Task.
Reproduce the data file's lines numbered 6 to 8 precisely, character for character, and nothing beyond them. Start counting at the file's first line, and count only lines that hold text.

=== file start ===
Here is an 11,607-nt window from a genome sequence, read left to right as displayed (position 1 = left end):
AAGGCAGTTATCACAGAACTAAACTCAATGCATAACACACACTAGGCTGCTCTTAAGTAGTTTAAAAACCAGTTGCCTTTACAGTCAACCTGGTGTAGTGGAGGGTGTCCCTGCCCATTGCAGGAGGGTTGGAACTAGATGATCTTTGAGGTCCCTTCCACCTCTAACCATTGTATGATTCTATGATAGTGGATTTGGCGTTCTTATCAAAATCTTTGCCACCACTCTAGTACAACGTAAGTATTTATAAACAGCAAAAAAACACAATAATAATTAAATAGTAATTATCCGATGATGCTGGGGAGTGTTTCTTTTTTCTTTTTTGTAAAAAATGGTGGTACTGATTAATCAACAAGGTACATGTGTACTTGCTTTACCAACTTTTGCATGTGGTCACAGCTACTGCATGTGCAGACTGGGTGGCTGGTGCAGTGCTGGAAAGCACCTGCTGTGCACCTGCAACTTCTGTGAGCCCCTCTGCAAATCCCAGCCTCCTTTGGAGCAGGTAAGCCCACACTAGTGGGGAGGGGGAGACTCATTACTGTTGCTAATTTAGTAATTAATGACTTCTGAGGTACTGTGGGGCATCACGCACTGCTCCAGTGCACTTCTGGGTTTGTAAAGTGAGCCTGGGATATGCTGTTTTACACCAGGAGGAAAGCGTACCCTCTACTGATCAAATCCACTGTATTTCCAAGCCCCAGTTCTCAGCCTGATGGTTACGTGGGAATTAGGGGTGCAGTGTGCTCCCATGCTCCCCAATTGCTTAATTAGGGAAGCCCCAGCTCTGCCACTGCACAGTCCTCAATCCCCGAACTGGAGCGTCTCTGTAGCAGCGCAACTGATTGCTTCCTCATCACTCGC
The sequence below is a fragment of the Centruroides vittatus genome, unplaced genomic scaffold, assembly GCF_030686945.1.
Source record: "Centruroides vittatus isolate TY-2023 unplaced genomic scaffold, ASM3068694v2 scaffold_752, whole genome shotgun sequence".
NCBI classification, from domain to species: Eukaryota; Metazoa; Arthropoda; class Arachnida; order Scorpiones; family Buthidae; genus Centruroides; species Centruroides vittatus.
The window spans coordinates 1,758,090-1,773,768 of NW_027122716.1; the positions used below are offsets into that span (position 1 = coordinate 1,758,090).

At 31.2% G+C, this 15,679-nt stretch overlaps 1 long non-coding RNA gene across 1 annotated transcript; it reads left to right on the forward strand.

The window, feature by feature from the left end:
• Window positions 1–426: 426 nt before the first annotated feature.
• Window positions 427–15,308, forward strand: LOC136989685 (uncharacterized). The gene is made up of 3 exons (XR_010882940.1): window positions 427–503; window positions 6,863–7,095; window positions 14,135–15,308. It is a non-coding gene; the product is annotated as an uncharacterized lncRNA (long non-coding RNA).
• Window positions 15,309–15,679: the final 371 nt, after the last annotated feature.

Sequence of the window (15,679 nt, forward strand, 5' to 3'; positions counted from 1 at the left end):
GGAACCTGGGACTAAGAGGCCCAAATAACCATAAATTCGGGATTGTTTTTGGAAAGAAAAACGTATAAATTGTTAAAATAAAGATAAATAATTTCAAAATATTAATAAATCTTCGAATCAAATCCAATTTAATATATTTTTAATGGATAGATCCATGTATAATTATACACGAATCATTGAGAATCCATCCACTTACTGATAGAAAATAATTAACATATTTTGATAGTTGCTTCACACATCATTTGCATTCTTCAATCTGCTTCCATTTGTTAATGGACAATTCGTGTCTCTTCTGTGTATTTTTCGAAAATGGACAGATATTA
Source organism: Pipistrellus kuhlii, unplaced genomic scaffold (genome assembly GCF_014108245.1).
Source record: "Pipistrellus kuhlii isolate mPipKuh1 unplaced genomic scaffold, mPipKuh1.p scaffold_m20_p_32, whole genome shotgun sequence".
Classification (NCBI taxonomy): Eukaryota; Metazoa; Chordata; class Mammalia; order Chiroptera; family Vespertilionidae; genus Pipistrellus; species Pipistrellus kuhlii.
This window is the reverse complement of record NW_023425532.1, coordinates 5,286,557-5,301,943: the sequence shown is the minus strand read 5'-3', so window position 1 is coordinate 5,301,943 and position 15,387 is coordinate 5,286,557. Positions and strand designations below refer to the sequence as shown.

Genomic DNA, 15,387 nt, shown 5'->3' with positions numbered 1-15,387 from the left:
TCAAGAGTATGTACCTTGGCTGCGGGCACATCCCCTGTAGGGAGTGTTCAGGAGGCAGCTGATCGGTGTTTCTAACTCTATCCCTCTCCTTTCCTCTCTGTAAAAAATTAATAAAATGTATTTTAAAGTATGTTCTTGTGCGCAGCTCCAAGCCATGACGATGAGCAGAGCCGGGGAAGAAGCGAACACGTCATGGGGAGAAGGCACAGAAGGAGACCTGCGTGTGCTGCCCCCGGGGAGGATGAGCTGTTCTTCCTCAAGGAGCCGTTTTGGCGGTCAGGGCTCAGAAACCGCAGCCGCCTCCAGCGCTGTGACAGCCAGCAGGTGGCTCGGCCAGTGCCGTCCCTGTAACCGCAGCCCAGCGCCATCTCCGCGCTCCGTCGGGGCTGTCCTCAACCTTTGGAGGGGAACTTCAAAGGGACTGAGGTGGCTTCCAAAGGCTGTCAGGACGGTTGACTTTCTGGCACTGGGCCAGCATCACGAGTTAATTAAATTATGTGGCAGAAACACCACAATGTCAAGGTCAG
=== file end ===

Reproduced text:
The window spans coordinates 1,758,090-1,773,768 of NW_027122716.1; the positions used below are offsets into that span (position 1 = coordinate 1,758,090).

At 31.2% G+C, this 15,679-nt stretch overlaps 1 long non-coding RNA gene across 1 annotated transcript; it reads left to right on the forward strand.

The window, feature by feature from the left end: